This catalogue was originally compiled to mark the 40th anniversary of the Hungarian revolution of 1956. It is intended as a reference guide for research students of post-war Central and Eastern Europe, the Cold War and Hungarian history.
- Contemporary sources
- Press and media coverage
- International relations
- Marxist reaction (part 1) (part 2)
- Studies in retrospect (part 1) (part 2) (part 3) (part 4)
- Key figures
- Refugee movement
- Memoirs (part 1) (part 2)
- 1956 in literature
- Periodicals and articles
- Conference proceedings
Headquarters of the Hungarian Radio after the fighting (Image: courtesy of MTI)
It offers a survey of events in Hungary from the first attempts of reform in 1953, through the formation of the anti-Stalinist opposition led by Imre Nagy, the student movement leading to the armed uprising of 23 October - 4 November 1956, to the ensuing bloody repression and reprisal, and its resonance in the context of overall world politics.
Much of this material was acquired at or near the time of publication by purchase or as often by donation through networks of contacts in England, Hungary and elsewhere in the world. The earliest documents acquired were collections of pamphlets, handbills, manifestos, posters charting events that preceded the uprising and recording its progress. These are now very rare. Possession or distribution of such material was prohibited by the communist regime. What survives in local archives throughout Hungary would have been seized as evidence for the purges and show trials which followed the brutal suppression of the revolution.
During the last five decades the British Library collections have been strengthened by the acquisition of other contemporary material as well as more recent publications from various countries of diverse points of view. The wider historical background of the 1956 revolution has been researched and incorporated in earlier bibliographies of the event, therefore appraisals of the 1945-1956 period are here only selectively included. Communist propaganda, Marxist counter-revolutionary theories expressing the official, uncompromising Soviet, Hungarian, Romanian, East German and Czechoslovak reaction to the uprising occupy a large section of the present bibliography. Although most of the eastern-bloc countries managed officially to stifle any public expression of solidarity, the human reaction to news on the defeat of the revolution may be said to have been one of profound shock. The events of 1956 contributed to the decline of the extensive western communist movement. The French, British and Italian communist parties lost the best of their intellectual leaders. Both viewpoints are documented in this listing.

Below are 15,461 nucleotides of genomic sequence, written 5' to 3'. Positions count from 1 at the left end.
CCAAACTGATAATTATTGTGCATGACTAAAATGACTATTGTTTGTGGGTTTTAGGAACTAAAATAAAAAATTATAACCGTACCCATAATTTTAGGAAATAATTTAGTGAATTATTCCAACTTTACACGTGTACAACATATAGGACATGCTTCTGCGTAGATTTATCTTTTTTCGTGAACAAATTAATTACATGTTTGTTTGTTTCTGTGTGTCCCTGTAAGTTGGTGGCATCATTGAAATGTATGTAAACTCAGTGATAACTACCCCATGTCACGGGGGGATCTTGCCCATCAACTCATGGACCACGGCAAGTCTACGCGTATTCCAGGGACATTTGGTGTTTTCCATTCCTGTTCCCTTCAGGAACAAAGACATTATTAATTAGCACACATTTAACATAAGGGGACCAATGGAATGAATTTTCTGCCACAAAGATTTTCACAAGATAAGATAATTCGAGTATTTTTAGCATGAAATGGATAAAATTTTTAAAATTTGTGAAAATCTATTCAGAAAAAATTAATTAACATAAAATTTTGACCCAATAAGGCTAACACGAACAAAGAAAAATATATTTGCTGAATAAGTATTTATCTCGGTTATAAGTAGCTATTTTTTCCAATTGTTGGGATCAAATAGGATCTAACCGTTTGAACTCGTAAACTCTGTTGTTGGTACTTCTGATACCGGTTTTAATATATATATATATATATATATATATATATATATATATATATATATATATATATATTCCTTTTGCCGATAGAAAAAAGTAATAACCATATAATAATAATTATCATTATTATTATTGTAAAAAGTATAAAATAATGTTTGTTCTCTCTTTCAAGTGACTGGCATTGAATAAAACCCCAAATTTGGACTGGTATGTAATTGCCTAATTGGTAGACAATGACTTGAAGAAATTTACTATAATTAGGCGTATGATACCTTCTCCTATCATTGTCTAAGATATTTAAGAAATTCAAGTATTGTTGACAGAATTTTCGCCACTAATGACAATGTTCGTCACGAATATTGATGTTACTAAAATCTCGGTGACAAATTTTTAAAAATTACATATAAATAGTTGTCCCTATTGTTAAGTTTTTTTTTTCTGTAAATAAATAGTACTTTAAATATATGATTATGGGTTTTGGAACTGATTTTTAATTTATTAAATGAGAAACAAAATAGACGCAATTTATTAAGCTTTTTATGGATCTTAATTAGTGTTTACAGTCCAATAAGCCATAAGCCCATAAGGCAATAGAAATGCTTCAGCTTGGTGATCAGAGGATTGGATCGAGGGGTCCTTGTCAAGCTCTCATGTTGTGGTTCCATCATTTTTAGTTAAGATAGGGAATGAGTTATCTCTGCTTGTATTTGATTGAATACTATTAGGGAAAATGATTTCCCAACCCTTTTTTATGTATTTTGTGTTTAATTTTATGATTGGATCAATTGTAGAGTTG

The legacy of 1956 was best preserved by emigrant circles who created a free Hungarian press in the West. The dramatic events of the revolution were observed by writers and journalists who emigrated to England at the time or before 1956. They encompass a large number of daily reports monitored on Radio Free Europe, the BBC, and observed in the columns of the national press.
Contemporary surveys of world press coverage of the Hungarian events coinciding with the Suez crisis reveal the cautious reactions of the British and French governments to the Soviet intervention in Hungary. In the late 1980s, in keeping with the 'thirty-year rule', a large number of documents on Suez and the Hungarian revolution held in the Public Record Office became newly accessible for research. Some of these include diplomatic reports from the scenes of action, comments and analyses, as well as texts of writings submitted to embassies and directly to the Foreign Office. In addition, since 1989 a wealth of new material, including domestic and foreign archives, records of trials, private papers, eye-witness accounts, first-hand reports have also become available. Such material also is included here.
Arrangement by subject is divided into 13 sections. Some works in the rather large 'Studies in retrospect' section do not deal exclusively with Hungary in 1956. Relevant passages are specified in notes. Certain titles in Hungarian or other less accessible languages are also clarified in notes.
Although acquisitions funds have suffered cuts in recent years, the British Library continues to acquire research-level material as comprehensively as possible. The original printed version of this catalogue, now available on the internet, has been enlarged with additional material acquired since 1997. A lot of it consists of interviews, memoirs, discussions published in Hungary by the 1956 Institute and the Committee for Historical Justice.
Works continue to be published in commemoration of the revolution, so the present list inevitably will be subject to further expansion and correction. Meanwhile, it is hoped that this catalogue of works held in the British Library will facilitate and encourage further research into the Hungarian events of 1956.
The present catalogue lists over six hundred titles, including some periodicals and newspapers, assembled from the British Library catalogues. Most books listed can be read in the St Pancras Reading Rooms or are available on interlibrary loan from the Document Supply Service in Boston Spa.
Explore the British Library makes available the items listed here either for requesting in our Reading Rooms or for remote supply such as photocopies or inter-library loans.
In the bibliography, codes that appear in square brackets after references ([YA.2000.a.42757]) indicate British Library shelfmarks.
Ildi Wollner, Curator, Hungarian Studies
The British Library
96 Euston Road
Tel: +44 (0)20 7412 7583